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Campers embrace digital storytelling

Literacy Forsyth offering helps hone English skills

POSTED: July 27, 2014 12:06 a.m.
Megan Reed/

Ian Kee, left, and Vika Hair watch videos their friends made during a Literacy Forsyth summer camp.

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FORSYTH COUNTY — Thirty Forsyth County middle and high school students honed their English skills while sharing personal stories during a local literacy group’s annual summer camp.

Many of the students do not speak English at home, so last week’s digital storytelling camp was an opportunity to make friends and practice over the summer, organizers said.

“A lot of students will go home, and for the whole summer, they’ll speak another language,” said Annaliza Thomas, executive director of Literacy Forsyth. “At the beginning of the school year, it takes them a while to get back in to the academic English mode.”

Literacy Forsyth is a local nonprofit that helps adults further their education by learning English or earning a GED. The organization works with Forsyth County Schools in arranging the camp.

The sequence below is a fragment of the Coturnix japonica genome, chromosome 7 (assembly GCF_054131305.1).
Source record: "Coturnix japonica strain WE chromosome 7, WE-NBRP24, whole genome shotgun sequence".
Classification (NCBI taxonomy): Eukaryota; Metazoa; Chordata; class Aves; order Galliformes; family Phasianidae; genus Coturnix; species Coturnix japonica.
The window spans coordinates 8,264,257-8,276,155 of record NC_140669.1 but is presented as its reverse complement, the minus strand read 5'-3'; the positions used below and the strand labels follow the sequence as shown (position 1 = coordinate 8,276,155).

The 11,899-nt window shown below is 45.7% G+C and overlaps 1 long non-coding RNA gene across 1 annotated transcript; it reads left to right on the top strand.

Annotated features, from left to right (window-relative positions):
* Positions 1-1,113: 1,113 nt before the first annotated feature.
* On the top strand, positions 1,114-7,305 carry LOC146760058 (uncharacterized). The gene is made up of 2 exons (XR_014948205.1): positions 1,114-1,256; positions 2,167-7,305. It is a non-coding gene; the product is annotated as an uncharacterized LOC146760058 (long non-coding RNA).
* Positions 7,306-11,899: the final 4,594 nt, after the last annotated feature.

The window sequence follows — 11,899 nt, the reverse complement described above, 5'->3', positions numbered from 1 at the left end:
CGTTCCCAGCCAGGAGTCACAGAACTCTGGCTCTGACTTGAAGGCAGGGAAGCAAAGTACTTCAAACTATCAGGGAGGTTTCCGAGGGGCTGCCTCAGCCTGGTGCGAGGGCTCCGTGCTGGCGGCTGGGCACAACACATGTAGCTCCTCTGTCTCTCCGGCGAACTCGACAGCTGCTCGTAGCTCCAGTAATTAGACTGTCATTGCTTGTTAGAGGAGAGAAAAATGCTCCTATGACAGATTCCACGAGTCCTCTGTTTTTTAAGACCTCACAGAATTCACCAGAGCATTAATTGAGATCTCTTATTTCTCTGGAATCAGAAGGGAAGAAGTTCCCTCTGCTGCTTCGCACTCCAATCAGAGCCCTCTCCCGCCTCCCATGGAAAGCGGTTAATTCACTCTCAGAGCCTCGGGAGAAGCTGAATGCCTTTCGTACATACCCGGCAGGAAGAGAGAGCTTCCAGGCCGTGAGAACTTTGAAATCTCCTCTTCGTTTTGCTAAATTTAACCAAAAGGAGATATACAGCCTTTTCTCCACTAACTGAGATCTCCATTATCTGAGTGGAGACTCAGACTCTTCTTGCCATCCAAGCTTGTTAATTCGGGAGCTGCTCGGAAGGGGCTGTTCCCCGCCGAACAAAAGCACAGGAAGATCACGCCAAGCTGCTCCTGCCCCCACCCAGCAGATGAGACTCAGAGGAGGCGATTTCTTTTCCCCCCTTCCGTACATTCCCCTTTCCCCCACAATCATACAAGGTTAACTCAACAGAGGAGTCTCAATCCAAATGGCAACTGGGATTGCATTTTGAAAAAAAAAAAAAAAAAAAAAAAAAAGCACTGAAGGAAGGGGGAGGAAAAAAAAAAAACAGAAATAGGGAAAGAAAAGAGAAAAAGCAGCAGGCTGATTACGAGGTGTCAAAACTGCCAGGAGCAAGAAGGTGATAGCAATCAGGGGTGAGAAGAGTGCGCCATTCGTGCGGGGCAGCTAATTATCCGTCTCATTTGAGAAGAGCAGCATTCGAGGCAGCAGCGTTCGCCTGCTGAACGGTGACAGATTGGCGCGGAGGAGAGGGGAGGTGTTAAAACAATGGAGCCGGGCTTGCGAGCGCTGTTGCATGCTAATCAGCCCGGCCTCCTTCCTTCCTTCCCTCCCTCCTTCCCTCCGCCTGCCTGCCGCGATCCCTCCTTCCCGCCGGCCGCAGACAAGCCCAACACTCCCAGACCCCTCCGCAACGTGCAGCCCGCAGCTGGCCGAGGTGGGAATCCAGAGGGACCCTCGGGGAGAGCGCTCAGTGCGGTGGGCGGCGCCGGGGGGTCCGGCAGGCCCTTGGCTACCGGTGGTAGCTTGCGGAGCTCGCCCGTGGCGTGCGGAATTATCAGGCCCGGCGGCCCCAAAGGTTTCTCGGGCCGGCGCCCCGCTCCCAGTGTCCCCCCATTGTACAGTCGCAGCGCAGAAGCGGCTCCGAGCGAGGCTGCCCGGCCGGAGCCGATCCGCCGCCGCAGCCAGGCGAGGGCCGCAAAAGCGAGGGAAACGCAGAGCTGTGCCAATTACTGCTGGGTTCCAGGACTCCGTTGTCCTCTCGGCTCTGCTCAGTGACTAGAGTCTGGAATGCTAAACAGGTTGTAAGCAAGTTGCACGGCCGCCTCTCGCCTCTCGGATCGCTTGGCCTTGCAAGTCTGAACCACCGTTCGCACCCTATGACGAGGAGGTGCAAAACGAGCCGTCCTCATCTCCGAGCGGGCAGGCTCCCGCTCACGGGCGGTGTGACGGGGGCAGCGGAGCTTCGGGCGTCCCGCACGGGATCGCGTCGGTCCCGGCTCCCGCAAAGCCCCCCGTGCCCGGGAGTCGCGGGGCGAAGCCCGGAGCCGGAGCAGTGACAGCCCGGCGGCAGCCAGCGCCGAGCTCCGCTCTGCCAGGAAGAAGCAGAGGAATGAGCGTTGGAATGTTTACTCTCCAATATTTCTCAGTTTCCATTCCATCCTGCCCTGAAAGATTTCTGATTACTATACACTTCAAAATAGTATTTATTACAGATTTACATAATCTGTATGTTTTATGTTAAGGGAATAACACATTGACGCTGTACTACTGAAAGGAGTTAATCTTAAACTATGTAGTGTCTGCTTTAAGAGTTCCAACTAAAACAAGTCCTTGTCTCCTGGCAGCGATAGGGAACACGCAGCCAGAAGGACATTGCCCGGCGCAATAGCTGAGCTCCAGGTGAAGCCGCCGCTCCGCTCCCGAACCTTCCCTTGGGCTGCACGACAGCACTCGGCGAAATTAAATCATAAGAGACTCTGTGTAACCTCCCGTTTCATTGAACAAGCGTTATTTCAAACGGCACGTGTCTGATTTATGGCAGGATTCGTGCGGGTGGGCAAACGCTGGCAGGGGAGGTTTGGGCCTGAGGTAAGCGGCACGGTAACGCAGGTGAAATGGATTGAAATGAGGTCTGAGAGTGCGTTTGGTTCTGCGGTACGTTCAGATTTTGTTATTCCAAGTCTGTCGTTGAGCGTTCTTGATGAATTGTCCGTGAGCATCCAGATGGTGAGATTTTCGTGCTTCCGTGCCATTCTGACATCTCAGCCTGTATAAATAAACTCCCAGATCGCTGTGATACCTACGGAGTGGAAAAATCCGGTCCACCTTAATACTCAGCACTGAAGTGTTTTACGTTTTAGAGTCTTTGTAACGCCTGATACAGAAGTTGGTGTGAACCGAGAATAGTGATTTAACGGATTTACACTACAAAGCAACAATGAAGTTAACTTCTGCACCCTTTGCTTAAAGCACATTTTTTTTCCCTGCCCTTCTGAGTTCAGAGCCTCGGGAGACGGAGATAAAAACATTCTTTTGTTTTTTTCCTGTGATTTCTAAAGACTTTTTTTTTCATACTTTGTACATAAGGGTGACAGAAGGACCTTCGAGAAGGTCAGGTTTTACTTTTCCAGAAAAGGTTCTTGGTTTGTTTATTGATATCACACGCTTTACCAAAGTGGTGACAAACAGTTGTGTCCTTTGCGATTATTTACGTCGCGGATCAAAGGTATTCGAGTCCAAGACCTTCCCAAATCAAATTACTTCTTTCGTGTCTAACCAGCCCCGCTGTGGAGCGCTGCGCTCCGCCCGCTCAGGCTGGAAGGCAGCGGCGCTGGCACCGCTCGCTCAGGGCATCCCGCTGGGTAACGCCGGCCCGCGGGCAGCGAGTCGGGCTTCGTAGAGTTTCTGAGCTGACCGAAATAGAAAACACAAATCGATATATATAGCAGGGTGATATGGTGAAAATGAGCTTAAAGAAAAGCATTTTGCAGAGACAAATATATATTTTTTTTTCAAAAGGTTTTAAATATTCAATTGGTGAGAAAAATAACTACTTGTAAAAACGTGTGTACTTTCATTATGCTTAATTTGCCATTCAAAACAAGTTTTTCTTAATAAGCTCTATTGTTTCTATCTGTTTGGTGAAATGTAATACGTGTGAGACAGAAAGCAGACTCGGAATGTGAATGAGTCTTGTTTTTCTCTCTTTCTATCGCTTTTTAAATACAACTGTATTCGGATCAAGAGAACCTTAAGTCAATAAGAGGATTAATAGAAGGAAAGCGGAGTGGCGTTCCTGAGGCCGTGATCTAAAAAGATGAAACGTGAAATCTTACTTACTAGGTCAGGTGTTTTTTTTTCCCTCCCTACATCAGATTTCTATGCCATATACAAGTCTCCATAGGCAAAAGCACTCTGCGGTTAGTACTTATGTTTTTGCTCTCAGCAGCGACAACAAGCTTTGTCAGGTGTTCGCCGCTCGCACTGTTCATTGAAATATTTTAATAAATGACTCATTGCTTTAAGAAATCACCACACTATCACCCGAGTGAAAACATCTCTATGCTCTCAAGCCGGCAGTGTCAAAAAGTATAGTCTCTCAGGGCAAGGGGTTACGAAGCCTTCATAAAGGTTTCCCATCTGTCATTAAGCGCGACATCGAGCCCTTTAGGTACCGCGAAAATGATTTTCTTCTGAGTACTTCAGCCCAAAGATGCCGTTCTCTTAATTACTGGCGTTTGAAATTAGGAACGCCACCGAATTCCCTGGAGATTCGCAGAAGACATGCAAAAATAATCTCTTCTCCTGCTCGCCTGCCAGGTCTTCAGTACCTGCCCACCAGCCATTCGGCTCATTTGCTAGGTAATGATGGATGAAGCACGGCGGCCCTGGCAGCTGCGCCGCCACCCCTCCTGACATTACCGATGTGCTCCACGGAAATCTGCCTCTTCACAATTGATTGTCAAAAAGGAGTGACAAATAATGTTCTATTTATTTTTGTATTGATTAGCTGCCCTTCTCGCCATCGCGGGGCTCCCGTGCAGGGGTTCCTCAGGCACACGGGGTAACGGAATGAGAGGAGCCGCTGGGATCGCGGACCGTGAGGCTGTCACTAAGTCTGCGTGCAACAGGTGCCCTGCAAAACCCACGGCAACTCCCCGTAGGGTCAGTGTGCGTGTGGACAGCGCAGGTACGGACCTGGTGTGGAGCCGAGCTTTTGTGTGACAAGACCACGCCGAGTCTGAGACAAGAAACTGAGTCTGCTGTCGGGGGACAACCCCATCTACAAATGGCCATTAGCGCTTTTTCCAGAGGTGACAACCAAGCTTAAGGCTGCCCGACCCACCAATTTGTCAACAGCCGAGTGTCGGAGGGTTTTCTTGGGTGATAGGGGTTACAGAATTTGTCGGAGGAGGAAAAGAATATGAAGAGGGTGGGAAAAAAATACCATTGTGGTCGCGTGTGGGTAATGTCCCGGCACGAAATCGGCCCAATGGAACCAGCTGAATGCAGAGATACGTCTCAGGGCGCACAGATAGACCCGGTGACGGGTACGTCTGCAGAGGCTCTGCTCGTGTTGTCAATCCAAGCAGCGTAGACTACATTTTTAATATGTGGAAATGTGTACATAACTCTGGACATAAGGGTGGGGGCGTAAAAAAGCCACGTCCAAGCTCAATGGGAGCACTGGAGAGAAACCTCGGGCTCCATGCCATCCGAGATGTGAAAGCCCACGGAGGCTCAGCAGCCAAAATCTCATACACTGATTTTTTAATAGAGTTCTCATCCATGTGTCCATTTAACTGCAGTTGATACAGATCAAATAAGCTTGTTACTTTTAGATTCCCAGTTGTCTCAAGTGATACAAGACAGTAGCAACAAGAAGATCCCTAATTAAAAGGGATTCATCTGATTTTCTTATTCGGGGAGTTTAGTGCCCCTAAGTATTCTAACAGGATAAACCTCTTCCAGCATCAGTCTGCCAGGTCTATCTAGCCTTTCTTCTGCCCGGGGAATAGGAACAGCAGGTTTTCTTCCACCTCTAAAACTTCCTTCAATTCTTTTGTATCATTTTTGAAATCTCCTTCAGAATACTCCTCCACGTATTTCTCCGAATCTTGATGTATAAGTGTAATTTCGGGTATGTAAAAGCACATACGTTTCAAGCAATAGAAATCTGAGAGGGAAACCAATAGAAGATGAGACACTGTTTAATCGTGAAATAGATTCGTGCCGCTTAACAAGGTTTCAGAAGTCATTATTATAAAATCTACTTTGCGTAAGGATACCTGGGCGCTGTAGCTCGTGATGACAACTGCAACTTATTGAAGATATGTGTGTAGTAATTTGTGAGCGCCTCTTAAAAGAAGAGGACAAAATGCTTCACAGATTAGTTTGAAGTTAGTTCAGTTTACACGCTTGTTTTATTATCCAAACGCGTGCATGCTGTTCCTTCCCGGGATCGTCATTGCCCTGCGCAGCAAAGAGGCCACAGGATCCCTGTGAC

“Through our relationship with the school system, we know students who are most likely to benefit from practicing English,” Thomas said.

Campers create a video telling the story of an important event in their lives or a favorite hobby of theirs. Topics included experiences with bullying at school, a parents’ divorce and reflections on the importance of family.

Ulises, 14, worked on a multimedia project about how his graffiti-style artwork has given him an outlet for self-expression. He learned the style from friends a few years ago and practices by drawing in notebooks.

“This is a kind of expression to people to tell how you feel,” he said.

He and some friends from the camp spray-painted a canvas to showcase their talents.

Aracely Beltran-Martinez, 16, participated for the second time this year because she wanted to learn something during the break from school.

“I like how it’s not as boring as normal school. It’s actually really entertaining,” she said.

She has used the video and research skills from the camp to do projects for courses at school.

The camp’s enrollment for this year was double last year’s. The first year, in 2012, just nine students participated.

 

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